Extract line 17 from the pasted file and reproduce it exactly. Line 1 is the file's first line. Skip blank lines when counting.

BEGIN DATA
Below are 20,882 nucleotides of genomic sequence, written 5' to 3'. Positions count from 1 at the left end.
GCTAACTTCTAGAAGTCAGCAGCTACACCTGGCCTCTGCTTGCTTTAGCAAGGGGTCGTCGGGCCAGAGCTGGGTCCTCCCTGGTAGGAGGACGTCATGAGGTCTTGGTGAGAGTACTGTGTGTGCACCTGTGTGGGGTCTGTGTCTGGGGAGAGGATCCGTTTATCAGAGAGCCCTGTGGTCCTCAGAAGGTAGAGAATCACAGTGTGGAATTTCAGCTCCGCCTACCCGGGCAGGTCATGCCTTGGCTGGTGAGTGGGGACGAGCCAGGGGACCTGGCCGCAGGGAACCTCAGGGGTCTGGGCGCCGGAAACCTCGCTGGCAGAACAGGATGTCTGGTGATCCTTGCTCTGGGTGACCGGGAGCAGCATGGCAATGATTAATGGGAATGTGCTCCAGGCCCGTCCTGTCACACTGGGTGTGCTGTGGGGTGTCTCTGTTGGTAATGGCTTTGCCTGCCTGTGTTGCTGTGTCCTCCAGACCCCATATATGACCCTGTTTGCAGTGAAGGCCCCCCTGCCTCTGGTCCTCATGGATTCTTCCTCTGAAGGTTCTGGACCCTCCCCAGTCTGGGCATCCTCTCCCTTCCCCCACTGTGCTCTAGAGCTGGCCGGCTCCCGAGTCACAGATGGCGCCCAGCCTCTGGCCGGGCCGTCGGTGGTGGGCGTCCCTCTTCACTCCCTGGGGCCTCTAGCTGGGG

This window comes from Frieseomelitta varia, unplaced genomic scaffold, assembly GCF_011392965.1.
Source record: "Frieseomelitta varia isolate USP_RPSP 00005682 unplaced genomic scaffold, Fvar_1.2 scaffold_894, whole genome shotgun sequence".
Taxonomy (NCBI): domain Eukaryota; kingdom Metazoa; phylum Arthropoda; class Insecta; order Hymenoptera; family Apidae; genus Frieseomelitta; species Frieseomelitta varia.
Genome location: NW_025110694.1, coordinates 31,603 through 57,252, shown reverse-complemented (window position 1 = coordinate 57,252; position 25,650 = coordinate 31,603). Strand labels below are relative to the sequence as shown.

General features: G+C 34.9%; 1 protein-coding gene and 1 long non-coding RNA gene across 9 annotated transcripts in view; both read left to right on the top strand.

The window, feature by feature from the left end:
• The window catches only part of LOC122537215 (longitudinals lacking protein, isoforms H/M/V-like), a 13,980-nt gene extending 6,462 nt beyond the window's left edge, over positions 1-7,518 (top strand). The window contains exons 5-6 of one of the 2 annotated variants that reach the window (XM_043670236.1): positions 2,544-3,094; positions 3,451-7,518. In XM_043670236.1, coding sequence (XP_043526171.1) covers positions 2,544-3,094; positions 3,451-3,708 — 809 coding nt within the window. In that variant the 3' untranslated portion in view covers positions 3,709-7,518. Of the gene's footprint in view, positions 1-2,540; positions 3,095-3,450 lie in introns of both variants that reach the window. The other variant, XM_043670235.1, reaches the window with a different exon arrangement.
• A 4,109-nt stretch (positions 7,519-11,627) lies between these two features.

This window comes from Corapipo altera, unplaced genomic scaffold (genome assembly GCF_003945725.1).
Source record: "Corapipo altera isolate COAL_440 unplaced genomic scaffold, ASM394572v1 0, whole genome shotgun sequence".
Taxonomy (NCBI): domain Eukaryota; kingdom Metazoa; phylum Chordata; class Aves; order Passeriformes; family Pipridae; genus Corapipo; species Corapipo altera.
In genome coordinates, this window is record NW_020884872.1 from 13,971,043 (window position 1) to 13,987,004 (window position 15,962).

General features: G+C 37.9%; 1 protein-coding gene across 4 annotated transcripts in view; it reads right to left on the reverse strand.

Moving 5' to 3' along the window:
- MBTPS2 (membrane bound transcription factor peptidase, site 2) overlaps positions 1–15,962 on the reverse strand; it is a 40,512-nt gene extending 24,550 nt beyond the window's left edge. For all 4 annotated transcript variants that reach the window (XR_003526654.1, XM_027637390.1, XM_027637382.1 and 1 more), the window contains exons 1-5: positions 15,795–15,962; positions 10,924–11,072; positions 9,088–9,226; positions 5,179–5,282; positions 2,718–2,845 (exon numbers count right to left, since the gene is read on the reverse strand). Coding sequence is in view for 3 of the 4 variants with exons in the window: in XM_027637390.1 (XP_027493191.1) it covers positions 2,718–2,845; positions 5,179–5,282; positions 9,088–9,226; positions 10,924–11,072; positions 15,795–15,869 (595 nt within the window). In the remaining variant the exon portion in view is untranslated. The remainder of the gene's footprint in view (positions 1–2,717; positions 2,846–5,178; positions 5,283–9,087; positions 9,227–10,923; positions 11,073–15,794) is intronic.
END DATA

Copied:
- MBTPS2 (membrane bound transcription factor peptidase, site 2) overlaps positions 1–15,962 on the reverse strand; it is a 40,512-nt gene extending 24,550 nt beyond the window's left edge. For all 4 annotated transcript variants that reach the window (XR_003526654.1, XM_027637390.1, XM_027637382.1 and 1 more), the window contains exons 1-5: positions 15,795–15,962; positions 10,924–11,072; positions 9,088–9,226; positions 5,179–5,282; positions 2,718–2,845 (exon numbers count right to left, since the gene is read on the reverse strand). Coding sequence is in view for 3 of the 4 variants with exons in the window: in XM_027637390.1 (XP_027493191.1) it covers positions 2,718–2,845; positions 5,179–5,282; positions 9,088–9,226; positions 10,924–11,072; positions 15,795–15,869 (595 nt within the window). In the remaining variant the exon portion in view is untranslated. The remainder of the gene's footprint in view (positions 1–2,717; positions 2,846–5,178; positions 5,283–9,087; positions 9,227–10,923; positions 11,073–15,794) is intronic.